Our intellectual engagement with the ideas of women in the classroom requires us to do more than simply add them to our syllabi. It requires us to take their ideas seriously.

This past fall, one student protested about reading Hannah Arendt. Unlike Karl Marx, who traces modern oppression to capitalist exploitation, Arendt urges her reader to consider whether the human necessity of labor is oppressive. A student raised his hand, and I expected him to ask a clarifying question about the material in front of us: Why does Arendt call labor futile? How have humans attempted to transfer labor to others through systems of oppression? Yet this isn’t what he said.

“Why are we reading Arendt?”

I was floored. “Well, we are reading her, like we read all of the other figures on our syllabus, to try to understand her ideas about politics.” He didn’t bite. I had come to class prepared to guide my students through a provocative and dense piece of political philosophy, but I hadn’t anticipated having to defend my inclusion of Arendt on the syllabus.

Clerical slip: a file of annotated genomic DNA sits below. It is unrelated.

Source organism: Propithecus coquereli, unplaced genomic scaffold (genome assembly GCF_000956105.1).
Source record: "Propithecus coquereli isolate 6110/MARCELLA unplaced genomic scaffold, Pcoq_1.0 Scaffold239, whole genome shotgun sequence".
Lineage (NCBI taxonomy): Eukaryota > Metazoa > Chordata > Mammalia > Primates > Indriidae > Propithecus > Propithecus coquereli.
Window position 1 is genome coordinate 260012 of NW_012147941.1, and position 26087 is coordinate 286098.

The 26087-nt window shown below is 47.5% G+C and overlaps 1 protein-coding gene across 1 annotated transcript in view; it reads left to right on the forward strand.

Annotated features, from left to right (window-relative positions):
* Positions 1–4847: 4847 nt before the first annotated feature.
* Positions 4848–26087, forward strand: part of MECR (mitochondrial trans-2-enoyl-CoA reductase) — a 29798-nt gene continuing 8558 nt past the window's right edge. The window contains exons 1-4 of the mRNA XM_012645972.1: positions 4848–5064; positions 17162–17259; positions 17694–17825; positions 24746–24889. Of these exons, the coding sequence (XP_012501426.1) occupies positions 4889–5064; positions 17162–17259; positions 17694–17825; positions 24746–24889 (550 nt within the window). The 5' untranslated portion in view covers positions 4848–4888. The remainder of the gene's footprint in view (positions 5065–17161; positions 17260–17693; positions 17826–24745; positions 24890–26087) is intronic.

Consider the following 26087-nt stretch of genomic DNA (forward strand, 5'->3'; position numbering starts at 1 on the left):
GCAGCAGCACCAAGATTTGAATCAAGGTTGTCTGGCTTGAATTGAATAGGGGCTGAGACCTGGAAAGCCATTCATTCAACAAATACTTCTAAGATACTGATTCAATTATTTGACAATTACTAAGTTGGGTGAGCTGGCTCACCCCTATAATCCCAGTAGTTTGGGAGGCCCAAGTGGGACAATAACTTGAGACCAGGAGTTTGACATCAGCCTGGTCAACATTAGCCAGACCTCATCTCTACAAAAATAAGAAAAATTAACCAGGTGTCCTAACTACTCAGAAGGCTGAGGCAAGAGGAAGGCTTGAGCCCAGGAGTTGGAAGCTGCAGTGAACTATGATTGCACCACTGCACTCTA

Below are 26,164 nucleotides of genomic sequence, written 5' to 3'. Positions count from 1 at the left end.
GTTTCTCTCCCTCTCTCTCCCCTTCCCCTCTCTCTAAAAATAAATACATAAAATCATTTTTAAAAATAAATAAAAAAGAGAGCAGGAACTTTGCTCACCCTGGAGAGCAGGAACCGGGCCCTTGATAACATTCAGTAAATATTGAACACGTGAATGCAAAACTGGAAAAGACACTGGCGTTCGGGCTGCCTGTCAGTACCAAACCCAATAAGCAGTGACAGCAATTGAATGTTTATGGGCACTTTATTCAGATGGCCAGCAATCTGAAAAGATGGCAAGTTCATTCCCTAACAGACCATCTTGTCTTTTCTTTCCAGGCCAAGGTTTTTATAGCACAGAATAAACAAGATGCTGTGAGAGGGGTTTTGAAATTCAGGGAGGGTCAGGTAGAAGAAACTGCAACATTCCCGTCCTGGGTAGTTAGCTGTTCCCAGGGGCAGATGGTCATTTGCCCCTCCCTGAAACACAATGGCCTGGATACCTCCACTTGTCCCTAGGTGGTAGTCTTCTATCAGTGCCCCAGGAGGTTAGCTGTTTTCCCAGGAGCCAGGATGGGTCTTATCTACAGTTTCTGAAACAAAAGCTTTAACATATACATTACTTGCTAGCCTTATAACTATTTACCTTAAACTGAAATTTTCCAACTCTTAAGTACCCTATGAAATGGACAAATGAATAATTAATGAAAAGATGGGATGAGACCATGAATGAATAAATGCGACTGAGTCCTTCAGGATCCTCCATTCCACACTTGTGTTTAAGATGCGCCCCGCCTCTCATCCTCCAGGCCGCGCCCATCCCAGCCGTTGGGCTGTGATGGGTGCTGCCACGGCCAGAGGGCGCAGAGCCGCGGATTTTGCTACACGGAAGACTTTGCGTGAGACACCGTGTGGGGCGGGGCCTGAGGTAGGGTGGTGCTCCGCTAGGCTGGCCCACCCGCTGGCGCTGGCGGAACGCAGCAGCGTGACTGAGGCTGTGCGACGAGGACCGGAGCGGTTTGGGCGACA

In my African American political thought course, my students were tough on the women on our syllabus, especially Ida B. Wells. They objected that she replicates white, masculinist views of political leadership and reinforces the myth of American excellence. These are fair critiques to raise against Wells, but their tone was more antagonistic than necessary. One Black female student urged her classmates to be more patient with Wells. To bolster this student’s intervention, I reminded the class of an expectation that I set at the beginning of the course, that we can engage with figures generously, on their own terms, even if we are also critical of them. Some students were more open to Wells after these provocations, but others maintained their unsympathetic posture.